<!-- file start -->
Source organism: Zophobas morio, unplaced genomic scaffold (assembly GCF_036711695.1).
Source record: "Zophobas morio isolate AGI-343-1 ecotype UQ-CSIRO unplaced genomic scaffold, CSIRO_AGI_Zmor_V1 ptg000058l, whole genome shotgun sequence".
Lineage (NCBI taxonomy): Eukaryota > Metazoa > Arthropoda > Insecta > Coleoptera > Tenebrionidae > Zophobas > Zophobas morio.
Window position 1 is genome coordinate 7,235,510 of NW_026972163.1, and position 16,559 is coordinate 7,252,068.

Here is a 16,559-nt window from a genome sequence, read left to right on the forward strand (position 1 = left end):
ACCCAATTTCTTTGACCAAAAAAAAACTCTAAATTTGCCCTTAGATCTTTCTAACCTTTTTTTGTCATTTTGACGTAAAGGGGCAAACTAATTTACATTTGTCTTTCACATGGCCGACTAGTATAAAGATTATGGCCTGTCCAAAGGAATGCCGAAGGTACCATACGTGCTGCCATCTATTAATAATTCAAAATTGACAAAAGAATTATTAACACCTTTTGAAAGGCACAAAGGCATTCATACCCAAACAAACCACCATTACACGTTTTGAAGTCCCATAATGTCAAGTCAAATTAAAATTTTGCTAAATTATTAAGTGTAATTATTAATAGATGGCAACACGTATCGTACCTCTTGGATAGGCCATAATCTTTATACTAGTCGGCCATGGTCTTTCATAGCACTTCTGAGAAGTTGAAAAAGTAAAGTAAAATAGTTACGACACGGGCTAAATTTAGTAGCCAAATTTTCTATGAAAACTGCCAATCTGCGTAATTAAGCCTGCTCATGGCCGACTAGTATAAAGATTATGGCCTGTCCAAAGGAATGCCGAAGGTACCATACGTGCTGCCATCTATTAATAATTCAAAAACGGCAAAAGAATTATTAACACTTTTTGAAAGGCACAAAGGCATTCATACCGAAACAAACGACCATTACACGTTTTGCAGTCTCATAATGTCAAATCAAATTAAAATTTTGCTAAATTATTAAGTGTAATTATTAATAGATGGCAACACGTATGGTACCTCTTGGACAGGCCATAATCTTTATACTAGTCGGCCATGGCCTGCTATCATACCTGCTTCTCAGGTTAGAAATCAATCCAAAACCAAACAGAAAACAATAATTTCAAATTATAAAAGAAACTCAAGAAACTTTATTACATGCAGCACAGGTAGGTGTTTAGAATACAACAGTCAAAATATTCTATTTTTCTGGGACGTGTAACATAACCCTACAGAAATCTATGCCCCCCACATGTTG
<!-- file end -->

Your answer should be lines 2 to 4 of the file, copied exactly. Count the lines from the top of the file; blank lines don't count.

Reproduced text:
Source record: "Zophobas morio isolate AGI-343-1 ecotype UQ-CSIRO unplaced genomic scaffold, CSIRO_AGI_Zmor_V1 ptg000058l, whole genome shotgun sequence".
Lineage (NCBI taxonomy): Eukaryota > Metazoa > Arthropoda > Insecta > Coleoptera > Tenebrionidae > Zophobas > Zophobas morio.
Window position 1 is genome coordinate 7,235,510 of NW_026972163.1, and position 16,559 is coordinate 7,252,068.